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Should we insulate a damp bathroom that already has exterior render?

Posted by Jonathan , on
Our Victorian mid-terrace has a problem with condensation in the downstairs bathroom. It's a solid wall brick extension (30s/40s?) so the walls get icy cold in Winter and it is impossible to heat. The cold walls (on 2 sides) mean we suffer heavily from shower steam condensing, ruing the decor and causing mould. I'm exploring options for insulating and improving the room. Ideally I'd like to use internal insulation because it's cheaper than external insulation even if it means going back to brick to get rid of the damaged plasterwork/old tiling etc. I was looking at replacing the extractor with a more powerful model, then lining the walls with waterproof insulated tile backer boards, with floor-to-ceiling tiles to the face. However I've been told by a friend that we should be careful as the exterior of the walls are completely rendered and we risk trapping moisture by not allowing the walls to breathe. Is this advice correct or can we somehow safely insulate the bathroom internally? I think that external insulation is likely to be out of our price range.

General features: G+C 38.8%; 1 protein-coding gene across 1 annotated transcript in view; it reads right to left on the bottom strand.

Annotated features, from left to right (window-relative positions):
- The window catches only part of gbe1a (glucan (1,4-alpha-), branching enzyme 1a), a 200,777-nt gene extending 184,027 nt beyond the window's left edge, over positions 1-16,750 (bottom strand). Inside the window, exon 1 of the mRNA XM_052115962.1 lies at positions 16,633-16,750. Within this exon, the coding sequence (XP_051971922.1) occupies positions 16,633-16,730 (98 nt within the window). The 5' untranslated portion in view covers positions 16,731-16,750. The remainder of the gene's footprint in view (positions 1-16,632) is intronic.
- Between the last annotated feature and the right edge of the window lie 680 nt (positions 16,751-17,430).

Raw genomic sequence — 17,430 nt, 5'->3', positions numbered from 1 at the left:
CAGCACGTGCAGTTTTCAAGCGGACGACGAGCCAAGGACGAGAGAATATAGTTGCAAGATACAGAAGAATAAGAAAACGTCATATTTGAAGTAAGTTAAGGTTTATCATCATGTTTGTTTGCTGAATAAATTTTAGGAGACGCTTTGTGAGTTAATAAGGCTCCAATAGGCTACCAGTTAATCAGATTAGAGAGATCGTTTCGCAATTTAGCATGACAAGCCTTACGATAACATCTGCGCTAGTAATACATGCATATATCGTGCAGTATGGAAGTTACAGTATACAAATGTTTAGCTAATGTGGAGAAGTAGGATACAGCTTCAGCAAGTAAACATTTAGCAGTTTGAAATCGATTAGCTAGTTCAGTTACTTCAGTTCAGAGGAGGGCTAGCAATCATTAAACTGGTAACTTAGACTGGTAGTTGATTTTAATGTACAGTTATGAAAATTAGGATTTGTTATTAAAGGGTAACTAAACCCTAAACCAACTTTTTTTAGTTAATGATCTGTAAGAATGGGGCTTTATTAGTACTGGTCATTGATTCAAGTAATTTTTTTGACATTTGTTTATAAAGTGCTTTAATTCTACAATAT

Jeremy Griffin

Jeremy Griffin

Hi John you should Thoroseal the walls first up to 1 meter high - this height as rising damp will only rise 900mm due to gravity - once two coats of Thoroseal are applied batton off the walls with 4x2 timber - then insulate between the 4x2 with 100mm Double R insulation. fix a membrane we use 1200 guage over the whole wall and finally plasterboard it - this will give you a warm and damp free wall hope that helps regards Jeremy (Griffin Builders)

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